New York’s skyline is not considered beautiful in contemporary architectural terms. The city, especially Lower Manhattan’s conglomerate of buildings, has been panned by architectural historians and called “a plague spot of American architecture” by Louis Sullivan, the “father of skyscrapers.”[lii] Though tourists flock to see it, the elites in the field have stated it is a detraction from modernism and a move toward eclecticism, a period when no school of design reigned supreme.[liii] Siegfried Giedion in his classic Space, Time and Architecture: The Growth of a New Tradition regarded New York City with distaste. He believed that the skyscraper of New York “lacked scale, dignity, and strength…where [it] went astray was in the exaggerated use of the tower, with its intricate mixture of pseudo-historical reminiscences and its ruthless disregard of its surroundings, as well as of the entire structure of the city.”[liv] However true this assessment is, it does not discuss the background of the skyline and the city planning history of New York. As Thomas Bender writes, the literature today is missing something:
Nowhere does one find discussion of the interesting tug-of-war that took place between private and civic values: between vertical and horizontal structure, and, in planning, between laissez-faire attitudes and deliberate efforts to give shape and unity to the city’s heterogeneous and often conflicting functions.[lv]
This discussion is an important one and should be developed further. As illustrated by Cass Gilbert and the Woolworth building, Gilbert did not design without regard to surroundings and neither did his contemporary architects. While they may not have been entirely successful in creating a unified, picturesque skyline, they certainly led the charge in attempting to do so. This “tug-of-war” contest is perhaps unique, but certainly typified in New York and a good study for urbanism and modernity in the United States. The contradictions of this time are evident in the buildings, but the skyline of Lower Manhattan has still come to be regarded as, at the very least, something worth looking at.
changing skyline – 20-story buildings are being town down to make room for 40-
and 50-story structures,” ca. 1910, Library of Congress Prints and Photographs
Online Catalog, http://www.loc.gov/pictures/item/95509657/
(accessed November 20, 2014).
The Brooklyn Bridge succeeding in making the Lower Manhattan skyline relevant. The next twenty years saw a passive battle to control the skyline. And from 1910 to at least 1930, we see the results of architects internally resolving this battle. Perhaps the skyline still is not “whole” today. Perhaps the attitude of New York will not allow it to ever be “whole.” However, the Lower Manhattan skyline is a testament to the struggle of New York to balance laissez-faire capitalism with concentrated city planning, to balance individualism with community-led desires. It is a skyline of contrasting aesthetic desires, of both harsh criticism and touristic delight. In short, it is a true representation of New York.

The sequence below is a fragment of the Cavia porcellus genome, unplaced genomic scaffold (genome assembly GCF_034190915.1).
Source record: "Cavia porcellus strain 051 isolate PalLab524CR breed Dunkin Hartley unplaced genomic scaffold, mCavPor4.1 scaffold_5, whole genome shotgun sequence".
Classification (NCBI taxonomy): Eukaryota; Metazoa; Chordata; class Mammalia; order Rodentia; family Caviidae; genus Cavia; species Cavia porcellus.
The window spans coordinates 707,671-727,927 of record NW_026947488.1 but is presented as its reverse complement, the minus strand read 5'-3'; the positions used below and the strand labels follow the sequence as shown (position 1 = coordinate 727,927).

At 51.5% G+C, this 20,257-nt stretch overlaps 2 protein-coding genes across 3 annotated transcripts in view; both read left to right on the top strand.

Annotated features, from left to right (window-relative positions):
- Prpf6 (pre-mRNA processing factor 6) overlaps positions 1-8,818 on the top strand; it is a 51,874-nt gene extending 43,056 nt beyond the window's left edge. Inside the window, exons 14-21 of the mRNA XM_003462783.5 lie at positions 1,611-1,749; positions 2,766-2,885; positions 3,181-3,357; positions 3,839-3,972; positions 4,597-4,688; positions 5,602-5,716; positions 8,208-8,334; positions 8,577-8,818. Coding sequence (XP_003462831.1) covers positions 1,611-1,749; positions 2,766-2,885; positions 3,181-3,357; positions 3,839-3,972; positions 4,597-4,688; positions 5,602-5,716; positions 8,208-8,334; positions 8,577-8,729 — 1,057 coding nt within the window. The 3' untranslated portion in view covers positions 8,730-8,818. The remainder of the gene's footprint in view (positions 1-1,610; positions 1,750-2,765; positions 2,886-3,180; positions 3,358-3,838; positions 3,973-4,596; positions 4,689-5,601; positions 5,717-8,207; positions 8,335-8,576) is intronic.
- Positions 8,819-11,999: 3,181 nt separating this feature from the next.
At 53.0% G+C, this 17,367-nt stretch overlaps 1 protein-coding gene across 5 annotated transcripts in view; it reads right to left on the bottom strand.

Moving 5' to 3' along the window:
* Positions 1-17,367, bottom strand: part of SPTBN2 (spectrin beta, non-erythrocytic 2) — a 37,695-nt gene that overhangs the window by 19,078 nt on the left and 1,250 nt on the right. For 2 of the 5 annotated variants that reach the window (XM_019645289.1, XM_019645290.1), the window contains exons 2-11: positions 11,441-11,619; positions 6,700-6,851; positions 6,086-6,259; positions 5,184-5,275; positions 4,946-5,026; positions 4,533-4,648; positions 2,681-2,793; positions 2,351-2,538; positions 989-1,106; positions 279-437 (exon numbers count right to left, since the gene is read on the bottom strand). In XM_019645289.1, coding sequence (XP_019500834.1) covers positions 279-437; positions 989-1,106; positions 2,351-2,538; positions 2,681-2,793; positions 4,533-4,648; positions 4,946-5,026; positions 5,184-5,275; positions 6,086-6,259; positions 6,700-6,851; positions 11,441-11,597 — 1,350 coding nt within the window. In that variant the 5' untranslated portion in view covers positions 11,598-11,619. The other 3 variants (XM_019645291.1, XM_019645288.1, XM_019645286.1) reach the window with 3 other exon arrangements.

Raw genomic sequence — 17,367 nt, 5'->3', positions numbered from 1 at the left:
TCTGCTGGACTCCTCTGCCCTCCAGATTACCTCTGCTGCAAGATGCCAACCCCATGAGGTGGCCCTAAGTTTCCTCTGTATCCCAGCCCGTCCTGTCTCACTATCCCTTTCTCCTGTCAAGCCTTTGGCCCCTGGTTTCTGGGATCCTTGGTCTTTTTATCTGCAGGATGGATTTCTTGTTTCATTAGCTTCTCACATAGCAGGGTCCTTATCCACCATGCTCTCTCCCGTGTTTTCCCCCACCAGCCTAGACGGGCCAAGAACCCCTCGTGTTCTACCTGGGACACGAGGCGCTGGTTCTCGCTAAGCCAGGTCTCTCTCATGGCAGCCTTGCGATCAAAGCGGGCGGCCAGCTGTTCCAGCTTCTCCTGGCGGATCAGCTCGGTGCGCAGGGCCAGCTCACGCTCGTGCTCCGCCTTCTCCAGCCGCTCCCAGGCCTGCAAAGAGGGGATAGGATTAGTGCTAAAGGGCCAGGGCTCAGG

[i] John Atlee Kouwenhoven, “Group Six: Transit to the Greater City, 1890-1910," in The Columbia Historical Portrait of New York; an Essay in Graphic History (Garden City, NY: Doubleday, 1953), 394. The Oxford English Dictionary states the creation of the word, when used to define “the outline or silhouette of a building or number of buildings or other subject seen against the sky,” occurred in 1896 by George Bernard Shaw in the October issue of The Saturday Review.
[ii] “Moving Uptown: Nineteenth Century Views of Manhattan” (New York Public Library, 1998), accessed November 10, 2014, http://web-static.nypl.org/exhibitions/movingup/labelx.htm. Also, note the original use of the word as ‘sky line’ in 1896, which changed to ‘sky-line’ by 1897, and eventually ‘skyline’ a few years later.
[iii] Montgomery Schuyler, “The Sky-line of New York,” Harper’s Weekly 41 (New York: Harper’s Weekly, 1897): 295.
[iv] William H. Wilson, The City Beautiful Movement (Baltimore: Johns Hopkins University Press, 1989). The City Beautiful movement was popularized in the late 1890s to about 1914 in New York. Though it never achieved the success in New York that it did in other cities, there were still many proponents for the ideals of the movement. Primarily, the City Beautiful movement focused on the beautification of urban areas; to them, this meant adding in wide, tree-lined boulevards and creating low-lying buildings, both in an effort to break up the gridiron of clogged streets.
[v] Paul D. Spreiregen, Urban Design: The Architecture of Towns and Cities (New York: McGraw-Hill, 1965), 63.
[vi] Charles Peck Warren, "Excessive Height A Trying Problem," New York Times, May 2, 1915.
[vii] William R. Taylor, “New York and the Origin of the Skyline,” in In Pursuit of Gotham: Culture and Commerce in New York (New York: Oxford University Press, 1992), 27.